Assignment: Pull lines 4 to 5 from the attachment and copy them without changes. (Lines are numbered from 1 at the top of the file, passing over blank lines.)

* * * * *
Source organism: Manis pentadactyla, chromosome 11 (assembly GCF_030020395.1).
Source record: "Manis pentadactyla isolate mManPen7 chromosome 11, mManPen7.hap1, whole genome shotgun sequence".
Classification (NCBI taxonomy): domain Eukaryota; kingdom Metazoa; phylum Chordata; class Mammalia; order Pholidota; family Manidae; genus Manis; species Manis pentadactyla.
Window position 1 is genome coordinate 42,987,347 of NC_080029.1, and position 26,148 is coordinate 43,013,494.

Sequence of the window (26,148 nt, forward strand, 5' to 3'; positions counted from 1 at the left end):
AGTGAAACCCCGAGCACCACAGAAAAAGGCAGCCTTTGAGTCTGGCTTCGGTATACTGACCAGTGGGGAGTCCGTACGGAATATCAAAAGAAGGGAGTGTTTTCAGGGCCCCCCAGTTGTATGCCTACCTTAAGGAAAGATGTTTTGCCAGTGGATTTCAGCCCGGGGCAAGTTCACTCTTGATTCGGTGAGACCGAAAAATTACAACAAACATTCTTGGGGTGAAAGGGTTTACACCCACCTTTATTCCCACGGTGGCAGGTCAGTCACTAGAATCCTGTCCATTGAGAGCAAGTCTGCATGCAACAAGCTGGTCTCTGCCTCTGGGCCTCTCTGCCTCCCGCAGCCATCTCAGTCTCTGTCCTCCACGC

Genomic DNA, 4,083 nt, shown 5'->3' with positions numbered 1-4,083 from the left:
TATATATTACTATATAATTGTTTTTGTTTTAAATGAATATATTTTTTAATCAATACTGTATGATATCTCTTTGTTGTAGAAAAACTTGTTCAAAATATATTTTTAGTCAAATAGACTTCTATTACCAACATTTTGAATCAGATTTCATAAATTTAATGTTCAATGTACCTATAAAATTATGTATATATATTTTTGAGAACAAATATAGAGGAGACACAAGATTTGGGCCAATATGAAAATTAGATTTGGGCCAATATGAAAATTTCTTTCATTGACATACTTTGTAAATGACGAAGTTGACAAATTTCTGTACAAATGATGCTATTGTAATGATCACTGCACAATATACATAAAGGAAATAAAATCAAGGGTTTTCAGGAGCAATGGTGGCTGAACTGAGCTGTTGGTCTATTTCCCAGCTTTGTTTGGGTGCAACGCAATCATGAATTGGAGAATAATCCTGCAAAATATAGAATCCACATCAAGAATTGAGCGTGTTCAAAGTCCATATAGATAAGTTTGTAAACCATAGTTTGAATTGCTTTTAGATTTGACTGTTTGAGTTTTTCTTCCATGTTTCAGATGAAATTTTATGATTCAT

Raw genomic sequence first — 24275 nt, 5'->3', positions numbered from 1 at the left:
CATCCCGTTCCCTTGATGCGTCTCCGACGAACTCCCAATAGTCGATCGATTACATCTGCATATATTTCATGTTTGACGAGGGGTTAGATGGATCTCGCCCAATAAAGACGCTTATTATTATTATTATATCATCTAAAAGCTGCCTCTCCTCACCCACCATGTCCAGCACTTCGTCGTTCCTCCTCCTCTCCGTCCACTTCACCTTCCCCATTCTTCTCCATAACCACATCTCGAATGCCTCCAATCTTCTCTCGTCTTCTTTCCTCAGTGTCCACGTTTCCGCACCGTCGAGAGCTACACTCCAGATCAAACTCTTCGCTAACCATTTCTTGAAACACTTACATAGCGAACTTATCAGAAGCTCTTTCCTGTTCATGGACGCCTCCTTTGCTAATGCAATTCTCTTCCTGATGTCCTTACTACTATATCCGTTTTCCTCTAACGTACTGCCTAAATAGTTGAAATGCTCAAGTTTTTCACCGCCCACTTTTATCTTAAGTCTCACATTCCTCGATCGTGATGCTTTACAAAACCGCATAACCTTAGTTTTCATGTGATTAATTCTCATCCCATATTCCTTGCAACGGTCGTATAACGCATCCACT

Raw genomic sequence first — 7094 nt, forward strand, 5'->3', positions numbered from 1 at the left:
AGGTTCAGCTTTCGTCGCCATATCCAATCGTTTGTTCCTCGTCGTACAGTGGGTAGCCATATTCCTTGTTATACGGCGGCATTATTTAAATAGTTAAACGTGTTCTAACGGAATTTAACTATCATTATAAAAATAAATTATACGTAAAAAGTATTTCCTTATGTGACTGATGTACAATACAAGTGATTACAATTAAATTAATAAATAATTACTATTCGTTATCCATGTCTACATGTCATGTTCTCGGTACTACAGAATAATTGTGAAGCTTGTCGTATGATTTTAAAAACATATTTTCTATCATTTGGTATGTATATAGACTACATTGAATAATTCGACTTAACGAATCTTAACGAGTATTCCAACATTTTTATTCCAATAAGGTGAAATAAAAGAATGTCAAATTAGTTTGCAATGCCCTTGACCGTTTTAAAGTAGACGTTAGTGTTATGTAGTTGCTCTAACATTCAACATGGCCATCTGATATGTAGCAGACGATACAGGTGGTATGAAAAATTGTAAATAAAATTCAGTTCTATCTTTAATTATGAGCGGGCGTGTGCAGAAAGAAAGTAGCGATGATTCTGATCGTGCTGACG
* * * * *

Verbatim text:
Window position 1 is genome coordinate 42,987,347 of NC_080029.1, and position 26,148 is coordinate 43,013,494.

Sequence of the window (26,148 nt, forward strand, 5' to 3'; positions counted from 1 at the left end):